Our team is part of many clinical trials aiming to bring the latest and most advanced therapies to our patients. To enquire about any of our existing or upcoming trials, please contact our Research Fellow and Clinical Trials Co-ordinator: geoffrey.lee@health.nsw.gov.au and melissa.franklin1@health.nsw.gov.au.

Translational Laboratory:

The purpose of the Royal North Shore Hospital Department of Dermatology Translational Medicine Laboratory is to discover and refine better and accessible therapies through clinically relevant laboratory studies. We aim to be the premier laboratory for dermatology translational studies and for dermatological clinician-scientists to work globally.

We hope that within our lifetimes we will see targeted therapies for all dermatological conditions. We are well placed to achieve this given our talented team, our access to state of the art equipment within the Kolling Institute and the University of Sydney, and our emphasis on clinical observation.

Current Translational Projects:

  1. Cellular and molecular pathophysiology of chronic vulvovaginal candidiasis (CVVC).
    The lifetime risk of a woman developing CVVC is as high as 5%. CVVC is continuous and unremitting, and its causes are poorly understood. With our clinical observation that post-menopausal women who have commenced hormone replacement therapy (HRT) are significantly more likely to develop CVVC (49% vs 1%), we are investigating the intrinsic cellular, molecular, and proteomic changes that occur during HRT, to understand why these women are at a higher risk of developing chronic vulvovaginal candidiasis

  2. Targeting synaptic gating with piloerection and frisson to ameliorate pruritus.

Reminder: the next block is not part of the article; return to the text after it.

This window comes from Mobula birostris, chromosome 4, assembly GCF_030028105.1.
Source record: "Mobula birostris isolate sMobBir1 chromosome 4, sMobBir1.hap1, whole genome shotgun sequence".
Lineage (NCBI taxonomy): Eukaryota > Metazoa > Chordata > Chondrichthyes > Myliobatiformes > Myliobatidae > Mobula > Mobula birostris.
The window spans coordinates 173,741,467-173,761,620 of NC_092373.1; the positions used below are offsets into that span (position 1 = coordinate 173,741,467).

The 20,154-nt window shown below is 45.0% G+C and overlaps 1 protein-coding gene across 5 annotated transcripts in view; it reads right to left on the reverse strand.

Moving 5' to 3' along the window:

Pruritus (itch) is the flagship symptom of many dermatological, oncological, and chronic systemic conditions, however unlike pain, there are currently no targeted therapies for pruritus. There are both central and peripheral, inflammatory and neurogenic, mediators of pruritus, and we have observed clinically that patients who experience frisson-associated goosebumps no longer have itch symptoms. We aim to determine how to pharmacologically target piloerection and frisson to treat pruritus.

To enquire about any of our existing or upcoming translational studies, please contact our Research Fellow: geoffrey.lee@health.nsw.gov.au

Events, News and Seminars

International focus on our ovarian cancer research

International focus on our ovarian cancer research

In an exciting breakthrough, researchers from the Kolling Institute’s Bill Walsh Lab have identified..... Read more

Category: Research Excellence

Home grown ideas place physio in patients' hands

Home grown ideas place physio in patients' hands

New research is testing a new way to meet the rapidly growing demand for physiotherapy in our publi..... Read more

Category: New Treatment

Common medication may lower risk of “heartbreak”

Common medication may lower risk of “heartbreak”

RNSH cardiologist Professor Geoffrey Tofler has led a world-first study which found that common med..... Read more

Category: Research Excellence